On 'Mellotron Variations,' A 1960s-Era Instrument Makes A Comeback | Connecticut Public Radio
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On 'Mellotron Variations,' A 1960s-Era Instrument Makes A Comeback

Nov 5, 2019
Originally published on November 5, 2019 11:53 pm

"It is an iconic part of so much pop and rock music, but it's also an instrument that's yet to be fully explored," says jazz keyboardist John Medeski.

Medeski is talking about the Mellotron. In addition to using the Mellotron on his own records, last year he collaborated with Pat Sansone of Wilco, Jonathan Kirkscey and Robby Grant to put on a concert in which all four musicians played original compositions together on the instrument. This summer, they released Mellotron Variations, a live album of that concert performance, and its accompanying film comes out this week.

The way Medeski uses the instrument might sound unfamiliar to its usual fans. "There's a wheel, a spinning wheel that controls the speed of the tapes and I started to realize that you can actually touch the wheel and change the speed and effect the sound," Medeski says. "It gave me the ability to sort of do stuff that a DJ does — you touch a record, you slow it down, you change the speed [of the music]. So I started using the Mellotron like that, as an expressive instrument of its own, not trying to imitate strings."

Mellotron Variations
Courtesy of the artist

The Mellotron debuted in 1963. With its two keyboards, the instrument looked a lot like an organ, but on the Mellotron they were side by side — the keys on the left gave you rhythms and backing tracks, while keys on the right called up woodwinds, strings and other instruments. Music producer Tony Visconti — who's worked with artists including David Bowie, Paul McCartney and Angélique Kidjo — is a fan.

"The people who invented it wanted this to be for home use only, so they didn't care too much about high fidelity," Visconti says. "The fidelity was so low, and you had this wobble in the sound. So when you pressed the key, the tape of that one note started to play. Towards the end, you'd hear a bit of a flutter, an out of tuneness..."

Musicians soon figured out how to turn these quirks into art. The Beatles used the Mellotron on "Strawberry Fields Forever" and The Moody Blues used it on several songs, including "Tuesday Afternoon."

YouTube

But Visconti says the Mellotron wasn't really built for the road.

"My friends, the Moody Blues, they had maybe four Mellotrons that they went on the road with, and at least two were in constant maintenance," he says.

Today, Alison Stout knows all about that constant maintenance. She restores old Mellotrons at her Philadelphia-based workshop, Bell Tone Synth Works, and it isn't like the mass-produced synthesizers she's used to working with. "This was just a small company making a niche product with limited resources," she says.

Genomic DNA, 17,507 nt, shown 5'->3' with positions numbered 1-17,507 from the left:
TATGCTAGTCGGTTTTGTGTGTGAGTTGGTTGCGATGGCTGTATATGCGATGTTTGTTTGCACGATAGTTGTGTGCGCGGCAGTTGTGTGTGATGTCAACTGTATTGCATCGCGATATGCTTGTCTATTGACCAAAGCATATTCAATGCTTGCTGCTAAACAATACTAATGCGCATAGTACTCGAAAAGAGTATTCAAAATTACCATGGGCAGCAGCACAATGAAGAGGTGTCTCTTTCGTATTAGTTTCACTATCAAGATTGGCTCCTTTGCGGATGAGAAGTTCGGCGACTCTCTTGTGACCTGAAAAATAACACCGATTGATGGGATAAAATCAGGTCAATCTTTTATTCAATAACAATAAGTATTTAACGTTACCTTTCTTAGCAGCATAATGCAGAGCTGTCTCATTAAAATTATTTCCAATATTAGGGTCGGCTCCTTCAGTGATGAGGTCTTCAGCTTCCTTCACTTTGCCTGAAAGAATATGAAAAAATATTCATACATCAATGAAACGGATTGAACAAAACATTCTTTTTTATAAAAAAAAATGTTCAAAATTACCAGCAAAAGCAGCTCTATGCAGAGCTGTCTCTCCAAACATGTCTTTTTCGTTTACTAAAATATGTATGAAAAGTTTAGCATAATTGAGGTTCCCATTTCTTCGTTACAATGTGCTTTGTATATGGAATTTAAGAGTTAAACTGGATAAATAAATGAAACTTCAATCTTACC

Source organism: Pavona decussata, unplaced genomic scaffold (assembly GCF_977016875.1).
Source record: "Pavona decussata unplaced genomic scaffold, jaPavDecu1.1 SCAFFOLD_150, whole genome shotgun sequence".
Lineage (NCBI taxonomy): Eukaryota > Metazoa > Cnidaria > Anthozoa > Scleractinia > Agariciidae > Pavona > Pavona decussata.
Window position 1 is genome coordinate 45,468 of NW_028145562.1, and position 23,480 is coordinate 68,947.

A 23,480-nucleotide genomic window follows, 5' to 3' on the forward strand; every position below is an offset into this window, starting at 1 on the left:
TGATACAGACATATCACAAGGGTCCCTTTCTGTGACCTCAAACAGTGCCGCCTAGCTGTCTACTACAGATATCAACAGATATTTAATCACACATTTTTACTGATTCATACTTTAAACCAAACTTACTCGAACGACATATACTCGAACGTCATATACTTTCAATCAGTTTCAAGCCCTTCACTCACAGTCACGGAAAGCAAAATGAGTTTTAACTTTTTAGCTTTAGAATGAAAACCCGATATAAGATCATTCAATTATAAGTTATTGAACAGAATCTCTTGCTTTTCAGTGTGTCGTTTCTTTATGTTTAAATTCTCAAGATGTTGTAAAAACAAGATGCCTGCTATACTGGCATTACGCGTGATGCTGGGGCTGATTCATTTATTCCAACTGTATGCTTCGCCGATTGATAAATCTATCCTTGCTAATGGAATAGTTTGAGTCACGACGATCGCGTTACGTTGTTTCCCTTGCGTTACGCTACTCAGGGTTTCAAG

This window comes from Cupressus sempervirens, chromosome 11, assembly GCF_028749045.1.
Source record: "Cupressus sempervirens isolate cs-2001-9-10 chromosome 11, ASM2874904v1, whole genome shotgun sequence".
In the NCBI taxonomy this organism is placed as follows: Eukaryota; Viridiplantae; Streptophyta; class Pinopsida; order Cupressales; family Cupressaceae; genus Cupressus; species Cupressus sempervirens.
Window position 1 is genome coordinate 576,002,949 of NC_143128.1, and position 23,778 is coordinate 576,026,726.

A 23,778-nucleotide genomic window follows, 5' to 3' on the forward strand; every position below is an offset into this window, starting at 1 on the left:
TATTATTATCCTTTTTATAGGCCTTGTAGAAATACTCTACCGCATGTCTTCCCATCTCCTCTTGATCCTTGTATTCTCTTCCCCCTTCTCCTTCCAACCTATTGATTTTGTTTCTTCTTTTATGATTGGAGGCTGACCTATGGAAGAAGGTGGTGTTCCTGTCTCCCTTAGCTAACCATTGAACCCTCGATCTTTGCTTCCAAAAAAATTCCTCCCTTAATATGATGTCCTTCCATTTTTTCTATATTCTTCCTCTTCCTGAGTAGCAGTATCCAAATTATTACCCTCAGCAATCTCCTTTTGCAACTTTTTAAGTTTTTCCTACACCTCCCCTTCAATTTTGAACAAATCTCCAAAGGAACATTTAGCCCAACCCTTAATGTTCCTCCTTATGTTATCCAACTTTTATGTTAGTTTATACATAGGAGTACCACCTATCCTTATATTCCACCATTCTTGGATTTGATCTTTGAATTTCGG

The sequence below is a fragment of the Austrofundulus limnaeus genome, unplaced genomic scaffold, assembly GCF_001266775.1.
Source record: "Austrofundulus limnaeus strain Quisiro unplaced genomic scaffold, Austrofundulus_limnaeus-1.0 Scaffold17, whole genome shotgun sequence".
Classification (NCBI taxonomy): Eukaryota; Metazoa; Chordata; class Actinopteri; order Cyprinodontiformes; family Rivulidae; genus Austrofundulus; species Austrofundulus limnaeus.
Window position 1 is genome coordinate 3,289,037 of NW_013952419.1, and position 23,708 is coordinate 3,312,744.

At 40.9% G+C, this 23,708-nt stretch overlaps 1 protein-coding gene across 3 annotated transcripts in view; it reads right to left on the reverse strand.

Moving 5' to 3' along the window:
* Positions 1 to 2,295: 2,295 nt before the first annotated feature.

Stout explains that the keys often get stuck. The tapes inside stretch and wear out, leaving behind pop and dropouts. "There are all of these alignment issues, and things have to be demagnetized, lubricated..." she continues. "It's all just kind of rickety."

Even though British manufacturer Streetly Electronics suspended manufacturing of the Mellotron in the mid-1980s, it remained popular, popping up in the 1990s in music by Oasis, Radiohead and Blur. Today, several companies make the instrument (including Streetly, which debuted a new model in 2007). There are also digital versions, software plugins, and even Mellotron apps. But for musicians like Medeski, nothing compares to crafting sound by hand on the old analog machines.

"I have dedicated my life to instrumental music because I do feel it's a language of its own. The Mellotron adds another level of communicating in that language because it really opens up a door to a completely new and bizarre universe: new sounds, new colors, like an orchestra," he says.


Mellotron Variations Concert Film will premiere Nov. 8th at the Crosstown Arts Theatre in Memphis, Tenn., and you can catch them on tour at the Oz Arts in Nashville on Dec. 7.

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AILSA CHANG, HOST:

The introduction to the Beatles' "Strawberry Fields Forever" is instantly recognizable.

(SOUNDBITE OF THE BEATLES SONG, "STRAWBERRY FIELDS FOREVER")

CHANG: Those aren't flutes, but tapes of flutes controlled by a quirky keyboard instrument called the Mellotron. It was popular in the 1960s and has remained a favorite among some musicians. Now the Mellotron is stepping back into the spotlight with an album all its own and a full documentary premiering this Friday, as Allyson McCabe reports.